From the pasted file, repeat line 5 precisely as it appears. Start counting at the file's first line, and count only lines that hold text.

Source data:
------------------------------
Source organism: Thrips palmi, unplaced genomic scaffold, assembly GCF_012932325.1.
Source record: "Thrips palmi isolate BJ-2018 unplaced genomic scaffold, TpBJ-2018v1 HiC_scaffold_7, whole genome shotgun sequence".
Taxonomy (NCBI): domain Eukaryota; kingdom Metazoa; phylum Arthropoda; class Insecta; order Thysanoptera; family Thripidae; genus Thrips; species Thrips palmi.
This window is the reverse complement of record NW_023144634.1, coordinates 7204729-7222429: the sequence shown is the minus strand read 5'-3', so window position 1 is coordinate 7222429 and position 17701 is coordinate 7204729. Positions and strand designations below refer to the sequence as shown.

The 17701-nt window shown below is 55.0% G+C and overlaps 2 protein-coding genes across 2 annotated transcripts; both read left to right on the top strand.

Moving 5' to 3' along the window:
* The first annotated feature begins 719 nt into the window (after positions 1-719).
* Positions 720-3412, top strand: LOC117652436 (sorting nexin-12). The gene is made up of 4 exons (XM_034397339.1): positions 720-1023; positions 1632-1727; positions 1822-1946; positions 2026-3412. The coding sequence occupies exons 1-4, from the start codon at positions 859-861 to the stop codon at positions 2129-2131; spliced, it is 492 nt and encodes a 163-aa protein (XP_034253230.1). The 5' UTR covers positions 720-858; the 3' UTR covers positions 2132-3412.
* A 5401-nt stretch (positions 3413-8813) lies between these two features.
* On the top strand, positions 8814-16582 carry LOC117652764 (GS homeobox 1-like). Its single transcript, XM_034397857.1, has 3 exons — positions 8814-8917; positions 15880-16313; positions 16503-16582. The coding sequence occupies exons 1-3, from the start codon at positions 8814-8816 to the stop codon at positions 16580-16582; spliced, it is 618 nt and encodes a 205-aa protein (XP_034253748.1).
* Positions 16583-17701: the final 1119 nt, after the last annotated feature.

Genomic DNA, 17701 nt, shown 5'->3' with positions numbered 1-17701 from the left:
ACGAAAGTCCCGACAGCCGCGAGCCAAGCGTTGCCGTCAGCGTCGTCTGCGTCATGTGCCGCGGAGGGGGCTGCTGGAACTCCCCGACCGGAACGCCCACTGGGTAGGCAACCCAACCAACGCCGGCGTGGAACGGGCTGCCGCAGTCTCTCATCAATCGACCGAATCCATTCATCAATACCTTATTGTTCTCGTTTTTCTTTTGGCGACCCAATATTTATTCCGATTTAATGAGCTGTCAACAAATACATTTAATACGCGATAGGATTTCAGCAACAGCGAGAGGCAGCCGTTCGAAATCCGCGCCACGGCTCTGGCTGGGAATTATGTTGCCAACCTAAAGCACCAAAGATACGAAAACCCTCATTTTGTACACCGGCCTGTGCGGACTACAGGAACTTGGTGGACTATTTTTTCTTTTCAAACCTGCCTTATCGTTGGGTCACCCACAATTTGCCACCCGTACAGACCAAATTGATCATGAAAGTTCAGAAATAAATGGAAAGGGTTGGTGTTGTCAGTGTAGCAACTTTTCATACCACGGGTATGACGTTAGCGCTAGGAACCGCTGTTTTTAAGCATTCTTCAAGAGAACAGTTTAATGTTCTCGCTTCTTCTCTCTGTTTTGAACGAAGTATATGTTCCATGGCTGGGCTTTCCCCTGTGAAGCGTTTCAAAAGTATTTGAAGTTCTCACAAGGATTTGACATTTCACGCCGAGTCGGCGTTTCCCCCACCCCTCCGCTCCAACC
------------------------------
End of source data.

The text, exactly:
The 17701-nt window shown below is 55.0% G+C and overlaps 2 protein-coding genes across 2 annotated transcripts; both read left to right on the top strand.